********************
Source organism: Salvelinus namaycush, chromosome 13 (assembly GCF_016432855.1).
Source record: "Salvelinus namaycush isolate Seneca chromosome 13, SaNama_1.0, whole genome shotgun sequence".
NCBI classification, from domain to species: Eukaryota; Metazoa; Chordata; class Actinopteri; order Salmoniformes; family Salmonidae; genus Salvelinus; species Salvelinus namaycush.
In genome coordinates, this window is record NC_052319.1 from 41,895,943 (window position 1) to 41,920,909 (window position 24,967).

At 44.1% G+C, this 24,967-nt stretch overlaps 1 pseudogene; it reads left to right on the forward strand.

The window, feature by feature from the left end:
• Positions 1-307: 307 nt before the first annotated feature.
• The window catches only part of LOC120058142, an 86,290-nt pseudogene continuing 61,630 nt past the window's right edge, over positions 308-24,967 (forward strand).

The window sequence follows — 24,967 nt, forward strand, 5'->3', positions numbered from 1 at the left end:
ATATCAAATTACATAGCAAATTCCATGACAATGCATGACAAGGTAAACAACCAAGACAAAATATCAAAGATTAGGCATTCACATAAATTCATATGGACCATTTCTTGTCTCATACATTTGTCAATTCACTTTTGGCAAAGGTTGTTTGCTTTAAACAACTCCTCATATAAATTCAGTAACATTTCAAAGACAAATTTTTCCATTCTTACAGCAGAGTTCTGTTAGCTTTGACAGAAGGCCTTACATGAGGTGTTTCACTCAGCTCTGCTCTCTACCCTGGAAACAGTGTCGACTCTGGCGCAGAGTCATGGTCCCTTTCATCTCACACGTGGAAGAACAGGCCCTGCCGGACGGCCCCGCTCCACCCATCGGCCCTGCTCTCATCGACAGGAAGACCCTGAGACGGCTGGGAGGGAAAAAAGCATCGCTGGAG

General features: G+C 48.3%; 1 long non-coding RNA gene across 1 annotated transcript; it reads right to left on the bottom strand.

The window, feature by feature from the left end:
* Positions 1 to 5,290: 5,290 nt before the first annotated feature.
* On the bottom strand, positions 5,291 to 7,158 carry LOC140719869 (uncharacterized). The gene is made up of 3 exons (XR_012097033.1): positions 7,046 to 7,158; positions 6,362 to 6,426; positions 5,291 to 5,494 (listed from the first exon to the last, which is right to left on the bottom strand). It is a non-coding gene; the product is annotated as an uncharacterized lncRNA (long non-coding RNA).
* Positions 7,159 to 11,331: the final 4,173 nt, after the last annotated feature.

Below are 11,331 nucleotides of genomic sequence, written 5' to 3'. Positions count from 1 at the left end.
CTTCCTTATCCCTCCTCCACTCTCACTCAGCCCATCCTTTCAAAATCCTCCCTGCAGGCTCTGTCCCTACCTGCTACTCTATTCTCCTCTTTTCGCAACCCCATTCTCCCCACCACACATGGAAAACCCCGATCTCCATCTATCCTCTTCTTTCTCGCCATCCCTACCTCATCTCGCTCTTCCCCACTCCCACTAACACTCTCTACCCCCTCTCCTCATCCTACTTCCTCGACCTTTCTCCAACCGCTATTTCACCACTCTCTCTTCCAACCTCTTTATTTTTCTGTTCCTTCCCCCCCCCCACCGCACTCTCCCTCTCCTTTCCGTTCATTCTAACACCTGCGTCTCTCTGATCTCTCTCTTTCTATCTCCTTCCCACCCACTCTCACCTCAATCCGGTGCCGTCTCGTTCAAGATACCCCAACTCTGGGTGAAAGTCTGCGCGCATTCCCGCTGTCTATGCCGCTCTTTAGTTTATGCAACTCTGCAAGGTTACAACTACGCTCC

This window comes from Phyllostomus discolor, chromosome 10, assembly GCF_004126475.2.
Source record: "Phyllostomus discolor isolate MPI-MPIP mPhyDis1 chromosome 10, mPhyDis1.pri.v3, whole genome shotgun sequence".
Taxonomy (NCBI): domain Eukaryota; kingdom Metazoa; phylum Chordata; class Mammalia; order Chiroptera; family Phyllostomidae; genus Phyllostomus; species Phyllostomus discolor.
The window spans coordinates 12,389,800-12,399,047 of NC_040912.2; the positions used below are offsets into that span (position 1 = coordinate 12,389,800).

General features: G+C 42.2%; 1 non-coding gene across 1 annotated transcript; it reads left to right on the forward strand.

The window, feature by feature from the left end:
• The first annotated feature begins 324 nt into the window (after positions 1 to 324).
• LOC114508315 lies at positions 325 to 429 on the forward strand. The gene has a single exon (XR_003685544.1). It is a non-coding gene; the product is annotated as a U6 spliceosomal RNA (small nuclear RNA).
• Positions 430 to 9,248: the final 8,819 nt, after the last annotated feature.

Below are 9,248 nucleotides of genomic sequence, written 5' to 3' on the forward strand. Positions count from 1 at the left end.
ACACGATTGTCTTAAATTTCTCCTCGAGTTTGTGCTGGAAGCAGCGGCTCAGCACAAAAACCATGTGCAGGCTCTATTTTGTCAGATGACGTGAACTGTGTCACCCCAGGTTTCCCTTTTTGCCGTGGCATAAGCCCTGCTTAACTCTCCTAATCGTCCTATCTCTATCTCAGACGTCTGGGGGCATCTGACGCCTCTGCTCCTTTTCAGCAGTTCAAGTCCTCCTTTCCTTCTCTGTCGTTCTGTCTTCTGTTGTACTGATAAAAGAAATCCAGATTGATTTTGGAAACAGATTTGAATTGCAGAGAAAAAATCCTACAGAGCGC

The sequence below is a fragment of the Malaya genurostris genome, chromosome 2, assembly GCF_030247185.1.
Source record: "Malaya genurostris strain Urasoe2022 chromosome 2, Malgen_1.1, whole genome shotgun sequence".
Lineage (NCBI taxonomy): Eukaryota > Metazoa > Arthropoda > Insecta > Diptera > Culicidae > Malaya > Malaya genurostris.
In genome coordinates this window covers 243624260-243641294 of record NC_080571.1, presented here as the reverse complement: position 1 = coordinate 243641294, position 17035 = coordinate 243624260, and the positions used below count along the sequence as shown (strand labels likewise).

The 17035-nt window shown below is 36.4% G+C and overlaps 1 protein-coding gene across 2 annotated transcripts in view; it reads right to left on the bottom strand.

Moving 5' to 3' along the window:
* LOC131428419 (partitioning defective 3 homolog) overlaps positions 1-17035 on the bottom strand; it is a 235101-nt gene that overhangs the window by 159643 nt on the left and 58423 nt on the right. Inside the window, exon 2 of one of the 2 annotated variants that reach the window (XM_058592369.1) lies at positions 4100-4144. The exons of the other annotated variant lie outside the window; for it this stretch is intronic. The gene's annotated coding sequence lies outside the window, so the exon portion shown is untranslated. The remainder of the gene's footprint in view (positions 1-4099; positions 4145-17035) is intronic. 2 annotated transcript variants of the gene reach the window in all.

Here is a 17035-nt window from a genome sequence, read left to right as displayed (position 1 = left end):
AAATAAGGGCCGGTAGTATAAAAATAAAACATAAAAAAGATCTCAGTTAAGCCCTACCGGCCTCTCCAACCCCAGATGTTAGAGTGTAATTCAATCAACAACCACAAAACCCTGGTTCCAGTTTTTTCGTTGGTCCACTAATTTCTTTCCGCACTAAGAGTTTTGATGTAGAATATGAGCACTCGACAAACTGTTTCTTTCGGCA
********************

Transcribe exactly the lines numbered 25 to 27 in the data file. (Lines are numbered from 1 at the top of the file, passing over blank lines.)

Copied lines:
• LOC114508315 lies at positions 325 to 429 on the forward strand. The gene has a single exon (XR_003685544.1). It is a non-coding gene; the product is annotated as a U6 spliceosomal RNA (small nuclear RNA).
• Positions 430 to 9,248: the final 8,819 nt, after the last annotated feature.

Below are 9,248 nucleotides of genomic sequence, written 5' to 3' on the forward strand. Positions count from 1 at the left end.